Oxen to lure kisses from awestruck fairgoers

Two young fairgoers stop to pet Lee, the 3200-pound ox, as he takes his morning stroll at the Lawrence County Fair.

Kissing an ox isn't something people normally do, but there's an exception to that at the Lawrence County Fair.

Children and adults will likely be lining up this week to shower kisses on Lee, a 3,295-pound ox owed by Doug Drewes.

Drewes, the owner of Ox Dynasty Drewes Farm in Mifflintown, Juniata County, is on the fairgrounds with his two oxen, Lee and Yule, which together weigh nearly 6,500 pounds.

Drewes believes his oxen are the largest team east of the Mississippi River, "and I'm quite sure they are the largest team of oxen in the United States, he said, challenging anyone to come up with a duo that is larger.

"I keep waiting for someone to say they have a bigger one," he said.

Lee was last weighed in January, Drewes said, because weighing the oxen is a production. Lee stands 6 feet, 2 inches high at the hip. Yule weighs 3,200 pounds and stands 6 feet, 3 inches high. So even though they are docile, their size and their widespread horns can be a bit intimidating.

Drewes will charge $5 per person for people to kiss Lee tomorrow, Friday and Saturday next to the milking parlor on the fairgrounds. Part of the proceeds will be donated to the Lawrence County 4-H clubs, he said. The rest will go to an outgoing 4-H girl who is willing to corral fairgoers into going over to smother their affection on Lee.

Oxen to lure kisses from awestruck fairgoers

Doug Drewes stands by the personalized yoke that he made for his two oxen, Lee and Yule.

Drewes has trained Lee to lie down and let people kiss him. Yule is not quite ready for that.

Drewes said that when he hosts has "kissing" nights, it's not just the girls who line up to give Lee a smooch, but the men stand in line, too. At one fair, he raised $400 in four nights that he donated to 4-H.

"Now any fair we go to, we raise money for 4-H," he said.

Tori Davis, 11, who attends Mohawk Area schools, got the chance to plant a kiss on Lee's forehead Monday morning while she admired the animal in his stall in the dairy barns.

Oxen to lure kisses from awestruck fairgoers

Tori Davis, 11, of Enon Valley, plants a kiss on Lee, one of two oxen owned by Doug Drewes of Juniata County,  who has his two mammoth oxen at the Lawrence County Fair this week. In the background is his other one, Yule, born a month after Lee.

"They need to keep bringing them here," she said excitedly about meeting Lee and Yule. "They're so fun."

Drewes, 62, has a 33-acre farm in Juniata County, and he decided he needed a hobby.

"I thought it would be interesting to train a pair of cattle to become oxen," he said.

When he bought his duo, both from the same farm, he was told by a guy who has written books that "these are are going to be really big. At six months, they were off the chart in size, weighing more than 1,000 pounds each, compared to a regular Brown Swiss cow that typically weighs about 600 pounds at that age.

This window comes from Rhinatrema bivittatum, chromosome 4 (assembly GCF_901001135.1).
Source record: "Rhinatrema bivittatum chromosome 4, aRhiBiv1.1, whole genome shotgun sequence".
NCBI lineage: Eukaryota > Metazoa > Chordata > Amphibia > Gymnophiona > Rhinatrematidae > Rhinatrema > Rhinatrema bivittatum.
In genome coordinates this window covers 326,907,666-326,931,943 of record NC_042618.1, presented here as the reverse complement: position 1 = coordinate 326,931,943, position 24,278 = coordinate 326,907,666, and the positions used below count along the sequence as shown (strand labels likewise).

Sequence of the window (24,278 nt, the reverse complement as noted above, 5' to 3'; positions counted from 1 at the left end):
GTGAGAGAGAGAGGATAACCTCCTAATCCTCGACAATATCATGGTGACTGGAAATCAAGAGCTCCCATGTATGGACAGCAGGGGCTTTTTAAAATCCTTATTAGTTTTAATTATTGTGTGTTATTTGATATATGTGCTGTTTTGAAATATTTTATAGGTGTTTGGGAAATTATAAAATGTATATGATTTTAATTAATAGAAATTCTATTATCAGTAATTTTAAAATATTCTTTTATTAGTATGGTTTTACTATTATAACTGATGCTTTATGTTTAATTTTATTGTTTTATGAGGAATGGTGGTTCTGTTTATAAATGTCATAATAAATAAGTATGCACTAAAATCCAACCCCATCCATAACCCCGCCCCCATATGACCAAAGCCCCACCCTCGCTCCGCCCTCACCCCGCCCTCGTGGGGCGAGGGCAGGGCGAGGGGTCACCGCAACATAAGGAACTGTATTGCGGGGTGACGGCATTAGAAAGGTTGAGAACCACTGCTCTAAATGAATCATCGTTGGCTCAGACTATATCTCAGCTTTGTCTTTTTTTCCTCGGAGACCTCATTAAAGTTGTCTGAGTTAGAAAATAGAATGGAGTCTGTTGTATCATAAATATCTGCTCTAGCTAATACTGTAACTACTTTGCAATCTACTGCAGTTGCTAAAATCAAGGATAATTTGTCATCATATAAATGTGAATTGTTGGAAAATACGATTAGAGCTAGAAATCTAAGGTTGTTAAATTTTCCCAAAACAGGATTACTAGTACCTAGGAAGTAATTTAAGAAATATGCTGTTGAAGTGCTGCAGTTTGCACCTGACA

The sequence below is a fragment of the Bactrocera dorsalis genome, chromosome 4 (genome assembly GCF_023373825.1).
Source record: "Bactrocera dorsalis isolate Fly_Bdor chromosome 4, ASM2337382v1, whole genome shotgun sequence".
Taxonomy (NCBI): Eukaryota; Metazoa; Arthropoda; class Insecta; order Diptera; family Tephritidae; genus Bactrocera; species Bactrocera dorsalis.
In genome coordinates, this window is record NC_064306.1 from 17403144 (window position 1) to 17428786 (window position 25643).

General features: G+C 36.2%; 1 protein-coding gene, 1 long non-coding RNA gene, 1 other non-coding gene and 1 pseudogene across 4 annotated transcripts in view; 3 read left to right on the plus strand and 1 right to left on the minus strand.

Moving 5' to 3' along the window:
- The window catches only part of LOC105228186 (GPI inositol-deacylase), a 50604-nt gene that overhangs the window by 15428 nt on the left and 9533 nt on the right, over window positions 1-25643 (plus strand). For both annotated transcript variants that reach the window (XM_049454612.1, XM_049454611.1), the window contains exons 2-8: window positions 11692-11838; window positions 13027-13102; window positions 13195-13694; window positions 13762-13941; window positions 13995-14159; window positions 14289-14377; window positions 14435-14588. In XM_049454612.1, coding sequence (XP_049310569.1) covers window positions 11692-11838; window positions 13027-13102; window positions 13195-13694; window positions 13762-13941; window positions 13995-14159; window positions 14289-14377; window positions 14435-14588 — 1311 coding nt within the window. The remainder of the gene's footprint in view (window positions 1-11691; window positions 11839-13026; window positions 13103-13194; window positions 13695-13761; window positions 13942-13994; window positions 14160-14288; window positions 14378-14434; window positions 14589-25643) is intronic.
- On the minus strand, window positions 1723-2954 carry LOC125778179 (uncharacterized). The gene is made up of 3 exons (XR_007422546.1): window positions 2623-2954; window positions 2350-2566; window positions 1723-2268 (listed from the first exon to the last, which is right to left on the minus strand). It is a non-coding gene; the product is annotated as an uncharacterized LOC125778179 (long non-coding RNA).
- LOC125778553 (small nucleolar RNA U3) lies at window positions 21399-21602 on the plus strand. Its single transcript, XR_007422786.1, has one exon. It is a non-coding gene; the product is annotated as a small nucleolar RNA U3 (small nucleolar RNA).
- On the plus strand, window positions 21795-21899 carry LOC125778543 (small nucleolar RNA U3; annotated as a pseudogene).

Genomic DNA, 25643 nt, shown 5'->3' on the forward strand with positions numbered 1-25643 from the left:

"I started this project about eight years ago," he said, noting that was when the two Brown Swiss breed calves were born. Lee's birth date is Nov. 24, 2011, and Yule was born on Christmas Eve that same year. He bought each of them when they were two days old.

Drewes explained that all bull cows are born with horns. Farmers typically burn them off when they are young, so they don't hurt each other, the farmers or anyone else.

But the horns are left to grow on oxen, and Drewes explained why.

"The yoke sits behind their ears. If they're pulling a load, the wagon would push on the yoke. If there are no horns, the wagons would hit their heads and kill them," he explained. "The horns serve as a braking system to slow the load down."

"Those horns are never to touch anybody," Drewes said, adding that he disciplines the oxen. "I never could stop a 3,000 pound animal, never. but they don't know they're 3,000 pounds. You have to be in control."

"I've read book after book and watched videos, trying to get it right," Drewes said. He hauls Lee and Yule to different shows in a trailer, driving carefully so it doesn't overturn. He typically has a helper with him. His friend, Don Page, who is with him this week, goes along to half of his shows.

He chose oxen to raise because "I love history, and the ox was an integral part of our American history in settling in this country and moving it forward," Drewes explained. "During the 1800s, there were tens of thousands of teams of oxen, but as things progressed and oxen moved to horses, and horses moved to tractors, that piece of history was gone."

He took Lee and Yule with him in 2016 to the 100th anniversary of the Pennsylvania Farm Show, which featured more than 6,000 animals as the largest indoor agricultural exhibition in the country.

There, Lee and Yule became a piece of history as they helped to represent 100 years of progress in America.



Debbie's been a journalist at the New Castle News since 1978, and covers county government, police and fire, New Castle schools, environment and various other realms. She also writes features, takes photos and video and copy edits.

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